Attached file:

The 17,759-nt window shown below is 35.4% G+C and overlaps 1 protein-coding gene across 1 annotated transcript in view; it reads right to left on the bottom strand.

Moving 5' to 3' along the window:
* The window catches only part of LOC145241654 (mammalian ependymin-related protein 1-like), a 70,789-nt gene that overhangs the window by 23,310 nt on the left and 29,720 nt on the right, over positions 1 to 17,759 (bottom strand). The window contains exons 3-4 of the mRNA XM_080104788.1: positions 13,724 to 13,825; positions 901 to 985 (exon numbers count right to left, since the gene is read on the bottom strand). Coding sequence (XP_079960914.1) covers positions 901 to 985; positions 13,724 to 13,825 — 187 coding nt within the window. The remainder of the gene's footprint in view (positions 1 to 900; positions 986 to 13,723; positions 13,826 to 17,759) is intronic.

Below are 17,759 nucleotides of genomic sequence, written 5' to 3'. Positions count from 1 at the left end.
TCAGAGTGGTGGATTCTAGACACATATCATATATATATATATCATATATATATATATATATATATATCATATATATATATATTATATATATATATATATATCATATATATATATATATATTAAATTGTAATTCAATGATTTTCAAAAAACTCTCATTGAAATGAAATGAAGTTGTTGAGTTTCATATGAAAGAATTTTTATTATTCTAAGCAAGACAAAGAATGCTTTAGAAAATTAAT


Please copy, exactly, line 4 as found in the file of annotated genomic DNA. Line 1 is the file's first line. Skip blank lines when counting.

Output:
Below are 17,759 nucleotides of genomic sequence, written 5' to 3'. Positions count from 1 at the left end.